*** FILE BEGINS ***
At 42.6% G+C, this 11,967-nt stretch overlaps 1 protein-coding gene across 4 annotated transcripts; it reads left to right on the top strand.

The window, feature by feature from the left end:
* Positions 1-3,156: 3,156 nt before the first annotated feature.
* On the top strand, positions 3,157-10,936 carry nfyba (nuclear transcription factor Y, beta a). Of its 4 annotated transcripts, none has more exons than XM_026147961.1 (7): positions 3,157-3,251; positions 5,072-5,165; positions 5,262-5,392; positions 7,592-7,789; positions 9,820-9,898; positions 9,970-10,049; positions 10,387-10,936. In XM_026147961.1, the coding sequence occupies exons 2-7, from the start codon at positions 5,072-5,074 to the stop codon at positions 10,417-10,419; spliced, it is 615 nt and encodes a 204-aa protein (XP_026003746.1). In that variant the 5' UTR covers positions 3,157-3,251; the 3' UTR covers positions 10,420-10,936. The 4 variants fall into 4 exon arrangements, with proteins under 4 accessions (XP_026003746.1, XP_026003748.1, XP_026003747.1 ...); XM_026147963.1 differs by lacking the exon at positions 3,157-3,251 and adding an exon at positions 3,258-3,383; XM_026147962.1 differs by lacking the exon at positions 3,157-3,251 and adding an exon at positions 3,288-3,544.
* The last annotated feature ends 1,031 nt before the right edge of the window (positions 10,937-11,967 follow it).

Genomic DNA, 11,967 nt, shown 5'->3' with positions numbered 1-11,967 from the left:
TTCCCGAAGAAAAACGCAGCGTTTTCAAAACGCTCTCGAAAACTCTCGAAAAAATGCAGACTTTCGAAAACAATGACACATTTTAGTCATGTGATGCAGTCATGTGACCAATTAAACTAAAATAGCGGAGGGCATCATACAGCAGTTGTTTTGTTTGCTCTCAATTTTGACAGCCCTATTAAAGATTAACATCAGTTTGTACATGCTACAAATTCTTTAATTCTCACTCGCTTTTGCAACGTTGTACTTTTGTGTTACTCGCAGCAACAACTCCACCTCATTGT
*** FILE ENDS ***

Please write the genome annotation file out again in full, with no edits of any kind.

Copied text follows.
At 42.6% G+C, this 11,967-nt stretch overlaps 1 protein-coding gene across 4 annotated transcripts; it reads left to right on the top strand.

The window, feature by feature from the left end:
* Positions 1-3,156: 3,156 nt before the first annotated feature.
* On the top strand, positions 3,157-10,936 carry nfyba (nuclear transcription factor Y, beta a). Of its 4 annotated transcripts, none has more exons than XM_026147961.1 (7): positions 3,157-3,251; positions 5,072-5,165; positions 5,262-5,392; positions 7,592-7,789; positions 9,820-9,898; positions 9,970-10,049; positions 10,387-10,936. In XM_026147961.1, the coding sequence occupies exons 2-7, from the start codon at positions 5,072-5,074 to the stop codon at positions 10,417-10,419; spliced, it is 615 nt and encodes a 204-aa protein (XP_026003746.1). In that variant the 5' UTR covers positions 3,157-3,251; the 3' UTR covers positions 10,420-10,936. The 4 variants fall into 4 exon arrangements, with proteins under 4 accessions (XP_026003746.1, XP_026003748.1, XP_026003747.1 ...); XM_026147963.1 differs by lacking the exon at positions 3,157-3,251 and adding an exon at positions 3,258-3,383; XM_026147962.1 differs by lacking the exon at positions 3,157-3,251 and adding an exon at positions 3,288-3,544.
* The last annotated feature ends 1,031 nt before the right edge of the window (positions 10,937-11,967 follow it).

Genomic DNA, 11,967 nt, shown 5'->3' with positions numbered 1-11,967 from the left:
TTCCCGAAGAAAAACGCAGCGTTTTCAAAACGCTCTCGAAAACTCTCGAAAAAATGCAGACTTTCGAAAACAATGACACATTTTAGTCATGTGATGCAGTCATGTGACCAATTAAACTAAAATAGCGGAGGGCATCATACAGCAGTTGTTTTGTTTGCTCTCAATTTTGACAGCCCTATTAAAGATTAACATCAGTTTGTACATGCTACAAATTCTTTAATTCTCACTCGCTTTTGCAACGTTGTACTTTTGTGTTACTCGCAGCAACAACTCCACCTCATTGT